Managers of the Ash Grove Cement Co. plant say a controversy over use of industrial slag to make cement at the Holcim Inc. plant near Three Forks is surprising, because Ash Grove has used slag for 41 years. Slag from the Asarco Inc. smelter at East Helena has been in use since Ash Grove opened its plant less than 10 miles away in 1963, said Joe Scheeler, environmental health and safety manager. Slag from Asarco’s accumulation also went to Holcim.
Last Monday, two environmental groups and some Bozeman-area legislators asked the Schweitzer administration to order that Holcim stop burning slag, because toxins could be released into the air. Holcim has used the slag for almost two years. The Montana Department of Environmental Quality said it has not determined whether a state permit is necessary. Dave Klemp of the agency’s Air Resources Management Bureau said DEQ did not learn of Holcim’s use of slag until March 2004.
If Asarco pays to have the slag transported from the company’s plant, which closed in 2001, then it is considered a hazardous waste. But under state and federal laws, the slag is defined as a "product," with little or no regulatory oversight, if it is purchased for use.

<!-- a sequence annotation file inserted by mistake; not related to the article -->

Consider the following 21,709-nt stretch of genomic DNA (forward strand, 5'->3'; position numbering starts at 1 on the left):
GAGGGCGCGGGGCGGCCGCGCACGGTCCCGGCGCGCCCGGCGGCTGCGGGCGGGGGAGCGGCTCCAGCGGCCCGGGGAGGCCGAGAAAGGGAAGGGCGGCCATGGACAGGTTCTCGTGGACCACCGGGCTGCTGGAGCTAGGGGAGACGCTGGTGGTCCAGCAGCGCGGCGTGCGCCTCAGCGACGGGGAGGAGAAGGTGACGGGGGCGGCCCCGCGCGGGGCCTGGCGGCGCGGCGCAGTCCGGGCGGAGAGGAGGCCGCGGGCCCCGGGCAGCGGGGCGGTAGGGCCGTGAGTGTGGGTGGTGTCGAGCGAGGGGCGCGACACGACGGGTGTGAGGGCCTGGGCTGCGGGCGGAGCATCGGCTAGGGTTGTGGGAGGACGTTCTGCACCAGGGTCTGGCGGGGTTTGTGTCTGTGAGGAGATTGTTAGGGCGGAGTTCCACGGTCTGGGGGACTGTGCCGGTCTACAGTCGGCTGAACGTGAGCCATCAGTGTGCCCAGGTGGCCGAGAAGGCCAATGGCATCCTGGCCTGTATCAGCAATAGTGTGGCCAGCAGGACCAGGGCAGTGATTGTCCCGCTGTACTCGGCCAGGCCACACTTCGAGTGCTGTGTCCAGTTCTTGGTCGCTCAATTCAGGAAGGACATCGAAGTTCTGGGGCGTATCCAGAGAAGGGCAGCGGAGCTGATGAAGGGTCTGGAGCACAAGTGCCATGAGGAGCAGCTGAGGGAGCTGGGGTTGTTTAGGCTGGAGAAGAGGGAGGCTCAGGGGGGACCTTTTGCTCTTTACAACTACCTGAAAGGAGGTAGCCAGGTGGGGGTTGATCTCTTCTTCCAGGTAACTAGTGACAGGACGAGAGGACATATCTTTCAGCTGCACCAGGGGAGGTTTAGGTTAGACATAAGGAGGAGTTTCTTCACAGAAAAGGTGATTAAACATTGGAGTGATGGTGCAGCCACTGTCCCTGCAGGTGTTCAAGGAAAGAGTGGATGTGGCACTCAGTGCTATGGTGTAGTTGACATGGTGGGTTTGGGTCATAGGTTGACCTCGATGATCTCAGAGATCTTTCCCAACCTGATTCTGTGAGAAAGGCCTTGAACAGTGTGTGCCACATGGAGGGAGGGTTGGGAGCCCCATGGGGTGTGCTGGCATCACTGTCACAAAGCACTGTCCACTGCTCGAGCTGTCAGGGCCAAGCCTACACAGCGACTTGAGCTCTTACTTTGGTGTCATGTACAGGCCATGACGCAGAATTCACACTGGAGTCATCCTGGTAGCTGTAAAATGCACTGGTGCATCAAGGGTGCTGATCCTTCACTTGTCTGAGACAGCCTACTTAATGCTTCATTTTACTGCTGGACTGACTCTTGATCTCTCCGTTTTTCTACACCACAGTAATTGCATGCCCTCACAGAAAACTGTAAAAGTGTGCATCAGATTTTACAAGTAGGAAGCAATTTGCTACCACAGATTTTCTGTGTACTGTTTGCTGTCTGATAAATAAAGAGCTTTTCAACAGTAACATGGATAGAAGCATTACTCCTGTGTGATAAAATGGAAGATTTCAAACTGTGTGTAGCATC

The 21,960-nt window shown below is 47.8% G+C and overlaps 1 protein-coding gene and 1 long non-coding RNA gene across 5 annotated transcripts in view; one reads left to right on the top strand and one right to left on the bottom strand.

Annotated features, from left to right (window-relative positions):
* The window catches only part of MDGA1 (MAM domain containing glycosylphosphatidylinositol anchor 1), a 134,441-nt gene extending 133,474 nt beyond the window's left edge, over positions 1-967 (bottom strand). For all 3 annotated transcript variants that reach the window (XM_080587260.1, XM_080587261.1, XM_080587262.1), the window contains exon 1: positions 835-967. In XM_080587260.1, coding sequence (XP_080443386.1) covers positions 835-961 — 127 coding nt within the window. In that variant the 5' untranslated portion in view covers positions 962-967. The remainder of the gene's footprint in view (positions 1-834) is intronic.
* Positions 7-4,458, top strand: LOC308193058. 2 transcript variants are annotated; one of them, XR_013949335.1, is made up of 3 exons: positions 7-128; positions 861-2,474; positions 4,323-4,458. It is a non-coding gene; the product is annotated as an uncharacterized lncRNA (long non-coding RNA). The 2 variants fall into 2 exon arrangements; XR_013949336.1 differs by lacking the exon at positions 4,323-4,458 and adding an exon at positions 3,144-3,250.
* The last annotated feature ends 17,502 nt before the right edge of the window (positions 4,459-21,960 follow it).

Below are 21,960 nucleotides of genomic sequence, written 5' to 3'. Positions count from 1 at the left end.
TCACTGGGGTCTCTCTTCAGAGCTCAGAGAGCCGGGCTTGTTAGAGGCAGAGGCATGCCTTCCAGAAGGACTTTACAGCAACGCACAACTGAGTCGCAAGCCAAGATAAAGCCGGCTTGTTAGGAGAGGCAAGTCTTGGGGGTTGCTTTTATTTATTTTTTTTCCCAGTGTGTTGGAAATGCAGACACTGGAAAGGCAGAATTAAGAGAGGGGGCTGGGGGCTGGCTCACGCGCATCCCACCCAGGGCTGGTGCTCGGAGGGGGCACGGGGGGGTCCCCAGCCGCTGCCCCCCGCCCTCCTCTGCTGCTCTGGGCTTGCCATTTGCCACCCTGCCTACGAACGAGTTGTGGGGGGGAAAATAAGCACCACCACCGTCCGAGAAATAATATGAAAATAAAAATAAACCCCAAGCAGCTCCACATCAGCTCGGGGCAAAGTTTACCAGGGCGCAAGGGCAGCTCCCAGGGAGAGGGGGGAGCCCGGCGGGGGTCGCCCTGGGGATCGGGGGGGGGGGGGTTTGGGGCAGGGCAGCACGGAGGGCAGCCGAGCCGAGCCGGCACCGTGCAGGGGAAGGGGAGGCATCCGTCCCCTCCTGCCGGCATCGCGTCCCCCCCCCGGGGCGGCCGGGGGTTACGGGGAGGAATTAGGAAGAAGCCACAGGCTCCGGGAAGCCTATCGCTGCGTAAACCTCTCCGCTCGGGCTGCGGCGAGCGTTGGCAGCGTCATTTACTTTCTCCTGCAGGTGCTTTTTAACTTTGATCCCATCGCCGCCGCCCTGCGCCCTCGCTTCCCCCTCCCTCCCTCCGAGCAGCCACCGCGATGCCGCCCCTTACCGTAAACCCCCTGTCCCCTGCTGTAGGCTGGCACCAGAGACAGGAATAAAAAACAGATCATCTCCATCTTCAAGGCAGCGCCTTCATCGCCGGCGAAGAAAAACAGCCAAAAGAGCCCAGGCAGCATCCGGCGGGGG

On Thursday, DEQ director Richard Opper said regulators will analyze the slag and study emissions at the Holcim plant. Scheeler said emissions testing at Ash Grove in 2000 found .0092 pounds of metals were released per hour. Holcim tests annually for metals in its emissions, said Heidi Bruner, environmental manager at the plant near Three Forks. The amount of most metals decreased slightly after use of the slag began, she said.
Klemp said it not clear what may have caused the difference. No one can say for sure what is being emitted daily from either the Holcim or the Ash Grove plant, he said. "I could predict the amount of pollutants that could be coming out, but until you actually test the emissions you don’t know," he said. "All I can say right now is this is what we know is coming out. But other things that might be harmful haven’t been tested for, and I think that’s part of what the hubbub is all about. Folks want to know exactly what’s coming out of the stack."